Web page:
Report: Analog video surveillance dominates consumer security market
IMS Research forecasts that the consumer security market will not see a significant revenue transition from analog to network video surveillance equipment in the next five years.
Analog security cameras accounted for 87 percent of total camera shipments in the consumer and DIY video surveillance markets, according to a recent market report from IMS Research. The research notes that, unlike the professional market, the consumer market is not predicted to see a significant revenue transition from analog to network video surveillance equipment in the next five years.
According to IMS Research, the reasons for this are twofold: First, in a highly price-sensitive market, consumer network cameras are, on average, double the price of analog cameras. Second, many of the major suppliers to the consumer market are primarily focused on analog equipment and have comparatively small ranges of network products.
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“Consumer analog video surveillance equipment is primarily sold bundled as a complete system containing at least one camera and a DVR," comments Josh Woodhouse, IMS market analyst and the report's author. "Conversely, network cameras largely are not available in four or eight camera bundles. While consumer network security equipment offers some interesting solutions, it is often not an equivalent product to analog equipment. Typically, network cameras appeal to a different type of end-user who initially installs a single camera to monitor a particular area of their home.”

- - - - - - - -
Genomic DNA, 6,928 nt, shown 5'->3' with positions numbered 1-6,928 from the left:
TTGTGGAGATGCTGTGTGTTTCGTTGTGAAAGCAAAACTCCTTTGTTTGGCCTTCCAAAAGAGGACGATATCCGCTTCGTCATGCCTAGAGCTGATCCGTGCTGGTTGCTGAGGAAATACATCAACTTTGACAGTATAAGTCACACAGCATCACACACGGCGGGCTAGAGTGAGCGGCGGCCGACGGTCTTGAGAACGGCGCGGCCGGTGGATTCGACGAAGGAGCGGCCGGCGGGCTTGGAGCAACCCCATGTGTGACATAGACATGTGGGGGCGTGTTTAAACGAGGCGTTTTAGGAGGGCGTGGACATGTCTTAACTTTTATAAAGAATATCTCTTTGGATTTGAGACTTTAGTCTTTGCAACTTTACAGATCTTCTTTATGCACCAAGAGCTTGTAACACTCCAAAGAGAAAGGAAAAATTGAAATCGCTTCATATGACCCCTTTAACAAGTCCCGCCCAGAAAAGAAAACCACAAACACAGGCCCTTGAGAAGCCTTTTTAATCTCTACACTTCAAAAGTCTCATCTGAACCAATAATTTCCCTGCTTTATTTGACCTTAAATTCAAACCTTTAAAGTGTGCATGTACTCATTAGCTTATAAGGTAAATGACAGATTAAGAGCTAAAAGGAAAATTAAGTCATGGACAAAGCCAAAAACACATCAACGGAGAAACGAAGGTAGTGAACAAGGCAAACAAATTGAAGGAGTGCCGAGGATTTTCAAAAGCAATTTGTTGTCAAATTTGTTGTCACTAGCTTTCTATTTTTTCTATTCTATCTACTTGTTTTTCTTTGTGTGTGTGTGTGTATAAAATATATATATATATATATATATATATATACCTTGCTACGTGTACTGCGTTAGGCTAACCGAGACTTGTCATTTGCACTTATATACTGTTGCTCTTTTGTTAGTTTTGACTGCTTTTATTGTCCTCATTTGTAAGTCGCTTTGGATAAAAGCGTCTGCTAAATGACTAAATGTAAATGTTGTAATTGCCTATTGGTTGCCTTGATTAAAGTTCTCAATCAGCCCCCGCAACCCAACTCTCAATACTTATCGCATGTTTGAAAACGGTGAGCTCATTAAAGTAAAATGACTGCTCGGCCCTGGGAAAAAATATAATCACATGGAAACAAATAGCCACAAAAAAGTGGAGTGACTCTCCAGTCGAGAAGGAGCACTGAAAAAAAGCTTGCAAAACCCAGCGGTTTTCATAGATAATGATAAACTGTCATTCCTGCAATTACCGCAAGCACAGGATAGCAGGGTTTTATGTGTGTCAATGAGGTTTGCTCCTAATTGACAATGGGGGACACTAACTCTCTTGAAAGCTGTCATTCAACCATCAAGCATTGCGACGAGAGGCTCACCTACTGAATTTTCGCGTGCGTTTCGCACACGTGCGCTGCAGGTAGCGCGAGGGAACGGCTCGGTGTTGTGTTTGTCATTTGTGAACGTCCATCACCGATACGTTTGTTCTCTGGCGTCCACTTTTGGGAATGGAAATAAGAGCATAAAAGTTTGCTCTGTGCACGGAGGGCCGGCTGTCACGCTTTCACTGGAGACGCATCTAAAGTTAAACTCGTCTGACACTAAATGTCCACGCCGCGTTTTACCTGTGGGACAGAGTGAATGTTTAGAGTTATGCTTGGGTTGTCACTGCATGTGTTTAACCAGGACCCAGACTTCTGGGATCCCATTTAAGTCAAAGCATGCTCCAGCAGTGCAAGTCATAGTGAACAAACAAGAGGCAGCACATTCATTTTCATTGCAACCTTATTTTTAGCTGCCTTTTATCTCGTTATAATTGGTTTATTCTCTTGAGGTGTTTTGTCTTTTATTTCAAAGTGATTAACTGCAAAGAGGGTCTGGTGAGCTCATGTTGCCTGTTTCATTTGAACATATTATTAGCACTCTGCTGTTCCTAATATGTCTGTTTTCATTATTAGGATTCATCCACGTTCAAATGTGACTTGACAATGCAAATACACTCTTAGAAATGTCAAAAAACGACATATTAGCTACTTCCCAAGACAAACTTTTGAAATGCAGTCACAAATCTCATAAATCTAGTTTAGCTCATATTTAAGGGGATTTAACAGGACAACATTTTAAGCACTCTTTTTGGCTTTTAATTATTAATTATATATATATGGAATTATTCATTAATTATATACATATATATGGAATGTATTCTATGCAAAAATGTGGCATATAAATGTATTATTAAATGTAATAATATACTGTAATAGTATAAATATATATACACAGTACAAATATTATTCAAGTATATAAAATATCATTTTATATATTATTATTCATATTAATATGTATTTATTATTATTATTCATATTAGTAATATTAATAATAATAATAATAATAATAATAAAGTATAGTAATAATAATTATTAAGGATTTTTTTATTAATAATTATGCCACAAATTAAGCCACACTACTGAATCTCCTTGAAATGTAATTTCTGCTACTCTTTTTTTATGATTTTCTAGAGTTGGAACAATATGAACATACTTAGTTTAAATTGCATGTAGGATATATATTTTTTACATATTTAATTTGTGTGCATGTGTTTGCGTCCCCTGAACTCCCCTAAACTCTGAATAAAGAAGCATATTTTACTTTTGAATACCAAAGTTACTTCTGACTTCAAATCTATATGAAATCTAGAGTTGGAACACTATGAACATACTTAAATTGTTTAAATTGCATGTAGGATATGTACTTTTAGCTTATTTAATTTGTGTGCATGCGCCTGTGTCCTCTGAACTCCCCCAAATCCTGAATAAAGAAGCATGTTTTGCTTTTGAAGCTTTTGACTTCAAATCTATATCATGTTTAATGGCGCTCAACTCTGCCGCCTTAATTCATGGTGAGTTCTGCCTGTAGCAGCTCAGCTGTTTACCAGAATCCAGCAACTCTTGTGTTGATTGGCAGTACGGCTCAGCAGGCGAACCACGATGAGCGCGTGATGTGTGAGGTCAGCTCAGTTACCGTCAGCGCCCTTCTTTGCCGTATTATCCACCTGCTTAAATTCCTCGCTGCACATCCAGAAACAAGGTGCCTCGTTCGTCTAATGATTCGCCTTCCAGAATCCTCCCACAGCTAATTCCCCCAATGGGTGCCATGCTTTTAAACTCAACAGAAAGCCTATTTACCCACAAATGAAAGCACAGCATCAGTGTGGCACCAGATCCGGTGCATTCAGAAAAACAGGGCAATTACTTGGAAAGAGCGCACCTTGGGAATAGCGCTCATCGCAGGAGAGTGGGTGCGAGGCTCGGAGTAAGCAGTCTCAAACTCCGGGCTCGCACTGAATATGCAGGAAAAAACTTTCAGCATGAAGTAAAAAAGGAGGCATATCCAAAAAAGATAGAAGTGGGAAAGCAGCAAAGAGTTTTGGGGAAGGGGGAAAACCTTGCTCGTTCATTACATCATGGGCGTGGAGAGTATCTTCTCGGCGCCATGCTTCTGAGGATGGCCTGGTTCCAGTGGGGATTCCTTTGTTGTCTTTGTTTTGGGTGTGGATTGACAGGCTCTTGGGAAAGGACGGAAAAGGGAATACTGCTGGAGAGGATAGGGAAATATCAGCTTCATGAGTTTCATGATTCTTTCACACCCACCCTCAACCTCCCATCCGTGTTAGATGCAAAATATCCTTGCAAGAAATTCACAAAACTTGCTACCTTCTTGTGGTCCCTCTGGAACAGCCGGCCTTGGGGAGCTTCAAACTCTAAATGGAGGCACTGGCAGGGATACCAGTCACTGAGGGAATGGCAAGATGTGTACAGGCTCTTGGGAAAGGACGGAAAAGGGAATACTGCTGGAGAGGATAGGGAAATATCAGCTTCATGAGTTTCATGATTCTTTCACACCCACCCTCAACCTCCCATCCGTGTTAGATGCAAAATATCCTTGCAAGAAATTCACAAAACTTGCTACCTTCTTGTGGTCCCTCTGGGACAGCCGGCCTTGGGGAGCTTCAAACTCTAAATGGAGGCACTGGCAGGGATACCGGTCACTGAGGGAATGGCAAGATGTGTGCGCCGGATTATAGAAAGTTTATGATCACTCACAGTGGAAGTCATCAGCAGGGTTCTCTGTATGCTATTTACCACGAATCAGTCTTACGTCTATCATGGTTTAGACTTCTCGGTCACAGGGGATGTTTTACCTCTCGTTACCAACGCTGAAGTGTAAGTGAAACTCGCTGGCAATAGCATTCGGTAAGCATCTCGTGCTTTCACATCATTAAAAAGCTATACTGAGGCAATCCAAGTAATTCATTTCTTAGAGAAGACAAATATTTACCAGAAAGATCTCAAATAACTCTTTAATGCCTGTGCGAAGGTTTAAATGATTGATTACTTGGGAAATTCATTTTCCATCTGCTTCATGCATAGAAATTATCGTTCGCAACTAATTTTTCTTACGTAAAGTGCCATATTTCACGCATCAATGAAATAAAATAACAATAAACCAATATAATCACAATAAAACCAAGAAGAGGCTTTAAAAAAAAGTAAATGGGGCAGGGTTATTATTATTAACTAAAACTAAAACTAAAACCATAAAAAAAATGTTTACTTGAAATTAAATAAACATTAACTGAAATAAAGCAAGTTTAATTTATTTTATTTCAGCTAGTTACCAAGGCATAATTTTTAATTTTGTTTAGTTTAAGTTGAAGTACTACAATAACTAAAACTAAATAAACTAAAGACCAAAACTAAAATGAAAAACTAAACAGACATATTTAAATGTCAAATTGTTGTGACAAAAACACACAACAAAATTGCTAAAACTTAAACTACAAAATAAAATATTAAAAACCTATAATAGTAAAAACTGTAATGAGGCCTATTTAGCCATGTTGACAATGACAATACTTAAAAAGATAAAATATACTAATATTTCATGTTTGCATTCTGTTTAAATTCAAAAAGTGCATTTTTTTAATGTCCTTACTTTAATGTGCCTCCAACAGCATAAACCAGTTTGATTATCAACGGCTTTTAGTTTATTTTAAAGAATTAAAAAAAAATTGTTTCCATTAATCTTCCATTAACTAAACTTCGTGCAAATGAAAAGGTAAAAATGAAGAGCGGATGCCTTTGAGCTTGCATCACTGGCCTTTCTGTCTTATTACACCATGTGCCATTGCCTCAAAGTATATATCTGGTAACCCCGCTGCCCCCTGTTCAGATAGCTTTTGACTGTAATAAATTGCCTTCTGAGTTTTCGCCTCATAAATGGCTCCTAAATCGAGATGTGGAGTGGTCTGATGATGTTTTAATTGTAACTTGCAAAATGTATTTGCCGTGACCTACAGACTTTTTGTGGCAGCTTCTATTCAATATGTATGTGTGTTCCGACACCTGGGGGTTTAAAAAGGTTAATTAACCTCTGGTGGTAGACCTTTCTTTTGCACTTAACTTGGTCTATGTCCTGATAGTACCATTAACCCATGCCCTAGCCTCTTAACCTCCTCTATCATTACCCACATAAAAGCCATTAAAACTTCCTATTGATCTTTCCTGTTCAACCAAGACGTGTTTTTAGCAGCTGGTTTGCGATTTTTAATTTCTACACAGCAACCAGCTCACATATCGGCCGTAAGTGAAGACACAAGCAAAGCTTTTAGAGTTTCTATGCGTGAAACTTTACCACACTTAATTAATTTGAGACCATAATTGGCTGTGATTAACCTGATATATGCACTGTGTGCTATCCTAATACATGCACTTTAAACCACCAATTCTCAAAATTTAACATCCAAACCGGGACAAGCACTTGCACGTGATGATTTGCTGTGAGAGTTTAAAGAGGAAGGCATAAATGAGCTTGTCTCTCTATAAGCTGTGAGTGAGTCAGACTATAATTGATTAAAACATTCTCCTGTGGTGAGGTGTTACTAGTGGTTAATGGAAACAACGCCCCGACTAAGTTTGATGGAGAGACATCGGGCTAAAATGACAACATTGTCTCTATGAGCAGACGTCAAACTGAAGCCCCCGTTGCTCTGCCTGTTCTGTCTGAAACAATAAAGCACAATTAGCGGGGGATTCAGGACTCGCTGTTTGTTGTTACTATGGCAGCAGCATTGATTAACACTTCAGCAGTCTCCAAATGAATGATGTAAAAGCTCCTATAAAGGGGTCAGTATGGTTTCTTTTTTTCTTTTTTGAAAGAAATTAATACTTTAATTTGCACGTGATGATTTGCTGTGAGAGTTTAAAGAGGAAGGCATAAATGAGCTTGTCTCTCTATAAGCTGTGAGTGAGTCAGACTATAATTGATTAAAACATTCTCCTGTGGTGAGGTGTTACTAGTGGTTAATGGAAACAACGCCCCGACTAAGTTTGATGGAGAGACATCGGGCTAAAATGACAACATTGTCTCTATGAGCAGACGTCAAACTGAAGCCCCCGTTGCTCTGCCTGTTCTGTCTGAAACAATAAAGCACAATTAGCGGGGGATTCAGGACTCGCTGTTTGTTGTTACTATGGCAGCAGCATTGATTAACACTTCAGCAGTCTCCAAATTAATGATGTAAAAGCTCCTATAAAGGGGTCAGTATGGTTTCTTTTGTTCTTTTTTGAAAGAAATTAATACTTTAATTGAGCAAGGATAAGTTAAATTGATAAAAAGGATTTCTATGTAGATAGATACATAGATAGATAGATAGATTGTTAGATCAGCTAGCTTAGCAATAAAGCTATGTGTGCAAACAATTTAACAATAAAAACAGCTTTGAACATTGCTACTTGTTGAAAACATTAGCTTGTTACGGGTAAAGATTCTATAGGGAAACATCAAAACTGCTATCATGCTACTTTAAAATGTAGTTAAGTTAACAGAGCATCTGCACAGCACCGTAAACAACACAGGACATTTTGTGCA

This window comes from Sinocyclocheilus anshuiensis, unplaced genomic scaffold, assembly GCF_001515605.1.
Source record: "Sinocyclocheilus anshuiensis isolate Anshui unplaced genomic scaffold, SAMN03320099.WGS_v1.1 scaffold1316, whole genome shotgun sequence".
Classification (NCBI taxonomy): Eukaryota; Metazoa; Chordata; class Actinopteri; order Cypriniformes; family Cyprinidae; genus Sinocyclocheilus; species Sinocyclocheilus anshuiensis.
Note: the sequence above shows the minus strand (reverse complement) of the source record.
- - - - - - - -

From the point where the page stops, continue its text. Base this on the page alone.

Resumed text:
The report, entitled Consumer and DIY Video Surveillance Equipment - World 2012, notes that, despite a difficult retail climate, the consumer market for video surveillance equipment has continued to perform well, with double-digit growth forecasted for both analog and network product categories.
“Many retailers stocking video surveillance equipment realize it is a growing category that has not yet reached saturation," concludes IMS's Woodhouse. "The faster growth seen in network equipment has not cannibalized sales of analog equipment; there is still organic growth in both product lines. For standard multiple camera installations, analog offers a cheaper solution complete with many of the functions available from network equipment. Analog bundles will remain fit for purpose for many consumers in the future.”
Learn more about the report here.
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